Toward the end of that letter Jack said the following, the second paragraph of which I find rebuking, igniting, and illuminating of past and present experience in my own life.
Open up the Scriptures which give us the full picture of the glory of suffering for Christ. What you discover is that there is no permanent joy in Christ apart from a willingness to deny ourselves, take up our cross and follow Him. That is, your life cannot have power in it or even salvation if you refuse to be like a grain of wheat that must fall to the ground and die in order to bring forth much fruit. God calls you to greatness, Catherine, but greatness means fruitfulness, and fruitfulness comes as we die to self and our fears and rise from the dead.--The Heart of a Servant-Leader: Letters from Jack Miller (P&R, 2004), 230
I do not presume to know whether you should go to Uganda or not. Only God can finally show you that. . . . But your life must have a death in it if it is to go anywhere. The greatest thing hindering revival at New Life is the way we tend to run away from our own death. The cross can be evaded only so long. Then if we keep away from it we begin to create our own deaths, and we die thousands of times over, killed and rekilled by our anxieties.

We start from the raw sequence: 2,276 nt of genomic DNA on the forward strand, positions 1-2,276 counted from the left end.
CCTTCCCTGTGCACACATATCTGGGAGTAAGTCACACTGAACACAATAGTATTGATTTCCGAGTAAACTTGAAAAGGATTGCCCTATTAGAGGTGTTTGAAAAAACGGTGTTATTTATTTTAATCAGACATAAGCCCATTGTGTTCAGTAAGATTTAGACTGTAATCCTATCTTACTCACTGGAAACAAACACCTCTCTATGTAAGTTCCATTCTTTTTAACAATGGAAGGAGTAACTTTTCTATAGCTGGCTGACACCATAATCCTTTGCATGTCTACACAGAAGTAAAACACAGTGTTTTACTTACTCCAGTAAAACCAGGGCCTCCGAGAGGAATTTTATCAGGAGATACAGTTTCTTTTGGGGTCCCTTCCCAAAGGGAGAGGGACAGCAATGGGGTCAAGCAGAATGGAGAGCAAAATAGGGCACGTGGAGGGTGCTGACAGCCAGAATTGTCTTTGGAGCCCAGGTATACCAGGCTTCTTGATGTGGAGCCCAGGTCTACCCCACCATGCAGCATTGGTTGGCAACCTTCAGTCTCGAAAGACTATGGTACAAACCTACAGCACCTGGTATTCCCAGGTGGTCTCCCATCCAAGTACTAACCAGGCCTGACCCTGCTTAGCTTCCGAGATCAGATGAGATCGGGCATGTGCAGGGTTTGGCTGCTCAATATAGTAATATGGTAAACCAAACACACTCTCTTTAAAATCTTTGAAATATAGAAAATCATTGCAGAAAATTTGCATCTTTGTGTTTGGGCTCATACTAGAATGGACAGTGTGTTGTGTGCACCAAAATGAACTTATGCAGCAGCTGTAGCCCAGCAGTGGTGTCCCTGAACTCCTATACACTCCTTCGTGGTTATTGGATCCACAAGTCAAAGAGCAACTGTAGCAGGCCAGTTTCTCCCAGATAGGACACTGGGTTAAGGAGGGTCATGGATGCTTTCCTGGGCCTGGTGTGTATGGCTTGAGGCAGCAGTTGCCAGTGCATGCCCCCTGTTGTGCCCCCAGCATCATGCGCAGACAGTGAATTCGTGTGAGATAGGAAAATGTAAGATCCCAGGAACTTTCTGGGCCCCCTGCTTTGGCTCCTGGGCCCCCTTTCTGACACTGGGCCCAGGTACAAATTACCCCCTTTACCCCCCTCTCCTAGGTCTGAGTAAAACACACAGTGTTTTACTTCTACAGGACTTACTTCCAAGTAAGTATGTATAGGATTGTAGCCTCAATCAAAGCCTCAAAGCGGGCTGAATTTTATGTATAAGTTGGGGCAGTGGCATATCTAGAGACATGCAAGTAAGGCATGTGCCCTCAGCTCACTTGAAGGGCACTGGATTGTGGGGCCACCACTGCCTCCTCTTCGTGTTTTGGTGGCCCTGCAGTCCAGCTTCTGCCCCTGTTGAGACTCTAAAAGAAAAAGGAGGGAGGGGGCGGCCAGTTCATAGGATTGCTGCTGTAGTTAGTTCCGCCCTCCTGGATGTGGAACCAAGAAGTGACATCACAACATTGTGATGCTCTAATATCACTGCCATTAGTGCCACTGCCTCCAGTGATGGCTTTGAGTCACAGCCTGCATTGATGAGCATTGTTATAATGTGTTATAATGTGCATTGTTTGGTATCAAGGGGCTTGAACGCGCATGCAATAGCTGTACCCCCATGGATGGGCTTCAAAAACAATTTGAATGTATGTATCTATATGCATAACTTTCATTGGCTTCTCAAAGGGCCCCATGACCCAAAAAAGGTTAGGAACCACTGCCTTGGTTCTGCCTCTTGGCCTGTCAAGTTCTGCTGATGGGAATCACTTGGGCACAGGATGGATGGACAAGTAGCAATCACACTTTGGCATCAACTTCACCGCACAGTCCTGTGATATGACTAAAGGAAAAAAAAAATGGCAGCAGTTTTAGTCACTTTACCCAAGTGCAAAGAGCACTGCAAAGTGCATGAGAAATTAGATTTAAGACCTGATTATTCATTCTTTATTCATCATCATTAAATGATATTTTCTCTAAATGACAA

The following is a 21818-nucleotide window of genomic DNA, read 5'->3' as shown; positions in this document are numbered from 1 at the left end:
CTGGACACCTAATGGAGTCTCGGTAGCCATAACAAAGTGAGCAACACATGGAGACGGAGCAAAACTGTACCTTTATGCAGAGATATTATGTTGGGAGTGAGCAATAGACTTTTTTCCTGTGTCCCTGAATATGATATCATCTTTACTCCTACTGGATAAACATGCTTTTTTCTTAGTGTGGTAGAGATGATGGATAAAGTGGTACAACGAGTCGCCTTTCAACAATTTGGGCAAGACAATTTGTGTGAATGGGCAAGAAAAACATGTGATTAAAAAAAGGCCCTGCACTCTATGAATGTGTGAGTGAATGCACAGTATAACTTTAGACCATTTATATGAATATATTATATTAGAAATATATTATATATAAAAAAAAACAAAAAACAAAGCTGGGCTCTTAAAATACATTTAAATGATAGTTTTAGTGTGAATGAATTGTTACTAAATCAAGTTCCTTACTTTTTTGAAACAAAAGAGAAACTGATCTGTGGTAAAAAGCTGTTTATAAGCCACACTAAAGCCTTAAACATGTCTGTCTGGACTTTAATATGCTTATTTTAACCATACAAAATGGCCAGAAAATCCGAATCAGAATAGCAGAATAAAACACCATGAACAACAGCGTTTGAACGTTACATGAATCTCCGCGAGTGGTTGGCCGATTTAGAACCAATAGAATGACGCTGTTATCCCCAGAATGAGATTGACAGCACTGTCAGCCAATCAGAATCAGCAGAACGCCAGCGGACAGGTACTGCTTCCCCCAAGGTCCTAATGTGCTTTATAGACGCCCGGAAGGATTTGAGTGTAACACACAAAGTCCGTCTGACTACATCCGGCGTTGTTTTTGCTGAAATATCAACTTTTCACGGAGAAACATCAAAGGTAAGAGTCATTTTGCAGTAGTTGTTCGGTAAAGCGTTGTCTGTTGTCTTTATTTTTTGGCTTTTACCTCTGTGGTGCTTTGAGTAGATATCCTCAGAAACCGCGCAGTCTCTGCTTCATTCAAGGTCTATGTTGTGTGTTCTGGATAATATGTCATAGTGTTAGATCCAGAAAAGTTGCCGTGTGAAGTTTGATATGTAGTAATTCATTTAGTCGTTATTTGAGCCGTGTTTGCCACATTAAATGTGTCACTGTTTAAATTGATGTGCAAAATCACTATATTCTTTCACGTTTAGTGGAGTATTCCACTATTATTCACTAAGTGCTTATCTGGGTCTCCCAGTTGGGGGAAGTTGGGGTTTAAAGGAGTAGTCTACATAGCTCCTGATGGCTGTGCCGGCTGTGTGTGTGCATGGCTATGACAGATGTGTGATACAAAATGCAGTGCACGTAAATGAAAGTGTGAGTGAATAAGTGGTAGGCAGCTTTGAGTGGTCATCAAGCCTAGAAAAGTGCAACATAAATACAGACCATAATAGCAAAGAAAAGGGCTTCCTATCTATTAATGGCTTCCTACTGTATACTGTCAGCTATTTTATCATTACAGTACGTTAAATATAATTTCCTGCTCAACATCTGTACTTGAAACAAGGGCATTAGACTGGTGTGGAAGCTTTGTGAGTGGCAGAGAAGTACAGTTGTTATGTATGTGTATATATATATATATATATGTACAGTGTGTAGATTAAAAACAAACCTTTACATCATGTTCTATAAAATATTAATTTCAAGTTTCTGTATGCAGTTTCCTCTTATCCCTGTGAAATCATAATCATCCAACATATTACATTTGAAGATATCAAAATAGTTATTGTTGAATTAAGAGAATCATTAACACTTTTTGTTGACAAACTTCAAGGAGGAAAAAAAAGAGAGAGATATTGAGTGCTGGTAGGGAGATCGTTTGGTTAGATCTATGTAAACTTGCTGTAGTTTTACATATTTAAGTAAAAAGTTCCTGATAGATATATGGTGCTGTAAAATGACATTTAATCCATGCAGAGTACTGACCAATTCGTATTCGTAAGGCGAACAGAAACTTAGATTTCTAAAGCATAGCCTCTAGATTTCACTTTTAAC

Does that last sentence explain why so many Christians are so weak, so joyless? I want to make my own failings, not others', my biggest concern, so I say it cautiously; but is it not the case that most of us who have had our eyes open to Christ, have truly embraced him and been born again, refuse thereafter to let go of the more immediate security of reputation, or comfort, or career achievement, or _________? Creating a breeding ground for innumerable anxieties? Holding on to hollow 'life' when Life awaits, if we will simply release our hold on a handful of pennies to fill out the blank check being offered us?
There is so much uncrucified Dane in me. Onward to death and joy in 2012. It really is possible.
'I died.' --the apostle Paul
'Die before you die. There is no chance after.' --C. S. Lewis, Till We have Faces
Death and joy. Both or neither.